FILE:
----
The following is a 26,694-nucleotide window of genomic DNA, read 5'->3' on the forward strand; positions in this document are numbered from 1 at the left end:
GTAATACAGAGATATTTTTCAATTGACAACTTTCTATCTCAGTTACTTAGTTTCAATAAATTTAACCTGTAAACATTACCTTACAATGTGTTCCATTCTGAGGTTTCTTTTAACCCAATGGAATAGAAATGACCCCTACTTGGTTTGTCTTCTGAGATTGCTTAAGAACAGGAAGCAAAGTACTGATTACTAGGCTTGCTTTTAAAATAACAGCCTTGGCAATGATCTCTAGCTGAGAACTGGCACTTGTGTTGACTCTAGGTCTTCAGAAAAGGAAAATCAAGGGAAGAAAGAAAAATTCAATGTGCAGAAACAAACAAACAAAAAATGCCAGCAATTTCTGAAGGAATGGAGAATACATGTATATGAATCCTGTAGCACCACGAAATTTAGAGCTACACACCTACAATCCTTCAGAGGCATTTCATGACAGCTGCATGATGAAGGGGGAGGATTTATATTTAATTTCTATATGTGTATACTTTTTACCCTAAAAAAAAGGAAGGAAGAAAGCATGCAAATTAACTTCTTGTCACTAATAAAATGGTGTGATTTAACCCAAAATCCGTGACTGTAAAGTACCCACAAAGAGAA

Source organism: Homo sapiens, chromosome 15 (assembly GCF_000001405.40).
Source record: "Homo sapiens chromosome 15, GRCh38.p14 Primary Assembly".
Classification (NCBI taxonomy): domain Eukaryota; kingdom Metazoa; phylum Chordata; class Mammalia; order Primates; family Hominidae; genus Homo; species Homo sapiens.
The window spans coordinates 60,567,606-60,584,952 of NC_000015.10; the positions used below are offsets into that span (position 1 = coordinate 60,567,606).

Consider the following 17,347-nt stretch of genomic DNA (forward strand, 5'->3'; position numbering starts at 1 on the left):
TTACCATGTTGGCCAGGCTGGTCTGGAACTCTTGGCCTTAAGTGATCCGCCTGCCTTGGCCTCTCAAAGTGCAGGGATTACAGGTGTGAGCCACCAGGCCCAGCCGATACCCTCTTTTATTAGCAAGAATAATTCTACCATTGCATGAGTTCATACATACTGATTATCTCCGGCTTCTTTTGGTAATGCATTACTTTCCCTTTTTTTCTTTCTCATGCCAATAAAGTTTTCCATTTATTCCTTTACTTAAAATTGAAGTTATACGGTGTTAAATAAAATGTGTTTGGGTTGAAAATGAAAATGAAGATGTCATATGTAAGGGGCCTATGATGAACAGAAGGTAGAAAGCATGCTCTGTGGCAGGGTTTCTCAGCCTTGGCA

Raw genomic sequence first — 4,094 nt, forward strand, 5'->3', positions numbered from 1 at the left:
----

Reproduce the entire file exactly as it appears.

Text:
The following is a 26,694-nucleotide window of genomic DNA, read 5'->3' on the forward strand; positions in this document are numbered from 1 at the left end:
GTAATACAGAGATATTTTTCAATTGACAACTTTCTATCTCAGTTACTTAGTTTCAATAAATTTAACCTGTAAACATTACCTTACAATGTGTTCCATTCTGAGGTTTCTTTTAACCCAATGGAATAGAAATGACCCCTACTTGGTTTGTCTTCTGAGATTGCTTAAGAACAGGAAGCAAAGTACTGATTACTAGGCTTGCTTTTAAAATAACAGCCTTGGCAATGATCTCTAGCTGAGAACTGGCACTTGTGTTGACTCTAGGTCTTCAGAAAAGGAAAATCAAGGGAAGAAAGAAAAATTCAATGTGCAGAAACAAACAAACAAAAAATGCCAGCAATTTCTGAAGGAATGGAGAATACATGTATATGAATCCTGTAGCACCACGAAATTTAGAGCTACACACCTACAATCCTTCAGAGGCATTTCATGACAGCTGCATGATGAAGGGGGAGGATTTATATTTAATTTCTATATGTGTATACTTTTTACCCTAAAAAAAAGGAAGGAAGAAAGCATGCAAATTAACTTCTTGTCACTAATAAAATGGTGTGATTTAACCCAAAATCCGTGACTGTAAAGTACCCACAAAGAGAA

Source organism: Homo sapiens, chromosome 15 (assembly GCF_000001405.40).
Source record: "Homo sapiens chromosome 15, GRCh38.p14 Primary Assembly".
Classification (NCBI taxonomy): domain Eukaryota; kingdom Metazoa; phylum Chordata; class Mammalia; order Primates; family Hominidae; genus Homo; species Homo sapiens.
The window spans coordinates 60,567,606-60,584,952 of NC_000015.10; the positions used below are offsets into that span (position 1 = coordinate 60,567,606).

Consider the following 17,347-nt stretch of genomic DNA (forward strand, 5'->3'; position numbering starts at 1 on the left):
TTACCATGTTGGCCAGGCTGGTCTGGAACTCTTGGCCTTAAGTGATCCGCCTGCCTTGGCCTCTCAAAGTGCAGGGATTACAGGTGTGAGCCACCAGGCCCAGCCGATACCCTCTTTTATTAGCAAGAATAATTCTACCATTGCATGAGTTCATACATACTGATTATCTCCGGCTTCTTTTGGTAATGCATTACTTTCCCTTTTTTTCTTTCTCATGCCAATAAAGTTTTCCATTTATTCCTTTACTTAAAATTGAAGTTATACGGTGTTAAATAAAATGTGTTTGGGTTGAAAATGAAAATGAAGATGTCATATGTAAGGGGCCTATGATGAACAGAAGGTAGAAAGCATGCTCTGTGGCAGGGTTTCTCAGCCTTGGCA

Raw genomic sequence first — 4,094 nt, forward strand, 5'->3', positions numbered from 1 at the left: